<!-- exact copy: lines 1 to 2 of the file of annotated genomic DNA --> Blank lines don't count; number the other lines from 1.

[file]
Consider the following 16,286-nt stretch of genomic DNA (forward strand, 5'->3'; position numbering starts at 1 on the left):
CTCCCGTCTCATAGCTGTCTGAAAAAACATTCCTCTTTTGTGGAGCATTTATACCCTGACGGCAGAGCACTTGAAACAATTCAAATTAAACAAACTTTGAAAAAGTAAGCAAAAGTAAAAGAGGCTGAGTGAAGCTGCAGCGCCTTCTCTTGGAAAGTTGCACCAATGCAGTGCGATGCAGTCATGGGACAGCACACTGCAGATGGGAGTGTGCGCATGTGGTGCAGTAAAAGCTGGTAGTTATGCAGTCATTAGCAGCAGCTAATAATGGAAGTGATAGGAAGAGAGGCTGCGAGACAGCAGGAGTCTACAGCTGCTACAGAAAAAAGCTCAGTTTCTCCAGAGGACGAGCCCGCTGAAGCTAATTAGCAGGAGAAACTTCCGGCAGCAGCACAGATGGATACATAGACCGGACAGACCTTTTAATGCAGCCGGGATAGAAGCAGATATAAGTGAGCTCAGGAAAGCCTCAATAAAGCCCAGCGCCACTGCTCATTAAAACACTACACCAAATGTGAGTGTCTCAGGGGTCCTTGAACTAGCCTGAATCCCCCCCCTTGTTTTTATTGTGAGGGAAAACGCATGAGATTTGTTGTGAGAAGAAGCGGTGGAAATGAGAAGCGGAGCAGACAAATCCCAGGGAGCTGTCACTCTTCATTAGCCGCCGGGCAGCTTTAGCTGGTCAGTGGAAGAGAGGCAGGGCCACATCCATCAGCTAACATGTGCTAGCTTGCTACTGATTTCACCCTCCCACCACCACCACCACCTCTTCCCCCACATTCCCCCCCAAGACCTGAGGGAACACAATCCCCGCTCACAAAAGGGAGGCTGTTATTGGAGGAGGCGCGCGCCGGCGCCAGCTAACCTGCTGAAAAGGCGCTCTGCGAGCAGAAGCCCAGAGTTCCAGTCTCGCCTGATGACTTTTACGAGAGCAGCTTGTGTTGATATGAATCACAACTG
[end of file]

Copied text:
Consider the following 16,286-nt stretch of genomic DNA (forward strand, 5'->3'; position numbering starts at 1 on the left):
CTCCCGTCTCATAGCTGTCTGAAAAAACATTCCTCTTTTGTGGAGCATTTATACCCTGACGGCAGAGCACTTGAAACAATTCAAATTAAACAAACTTTGAAAAAGTAAGCAAAAGTAAAAGAGGCTGAGTGAAGCTGCAGCGCCTTCTCTTGGAAAGTTGCACCAATGCAGTGCGATGCAGTCATGGGACAGCACACTGCAGATGGGAGTGTGCGCATGTGGTGCAGTAAAAGCTGGTAGTTATGCAGTCATTAGCAGCAGCTAATAATGGAAGTGATAGGAAGAGAGGCTGCGAGACAGCAGGAGTCTACAGCTGCTACAGAAAAAAGCTCAGTTTCTCCAGAGGACGAGCCCGCTGAAGCTAATTAGCAGGAGAAACTTCCGGCAGCAGCACAGATGGATACATAGACCGGACAGACCTTTTAATGCAGCCGGGATAGAAGCAGATATAAGTGAGCTCAGGAAAGCCTCAATAAAGCCCAGCGCCACTGCTCATTAAAACACTACACCAAATGTGAGTGTCTCAGGGGTCCTTGAACTAGCCTGAATCCCCCCCCTTGTTTTTATTGTGAGGGAAAACGCATGAGATTTGTTGTGAGAAGAAGCGGTGGAAATGAGAAGCGGAGCAGACAAATCCCAGGGAGCTGTCACTCTTCATTAGCCGCCGGGCAGCTTTAGCTGGTCAGTGGAAGAGAGGCAGGGCCACATCCATCAGCTAACATGTGCTAGCTTGCTACTGATTTCACCCTCCCACCACCACCACCACCTCTTCCCCCACATTCCCCCCCAAGACCTGAGGGAACACAATCCCCGCTCACAAAAGGGAGGCTGTTATTGGAGGAGGCGCGCGCCGGCGCCAGCTAACCTGCTGAAAAGGCGCTCTGCGAGCAGAAGCCCAGAGTTCCAGTCTCGCCTGATGACTTTTACGAGAGCAGCTTGTGTTGATATGAATCACAACTG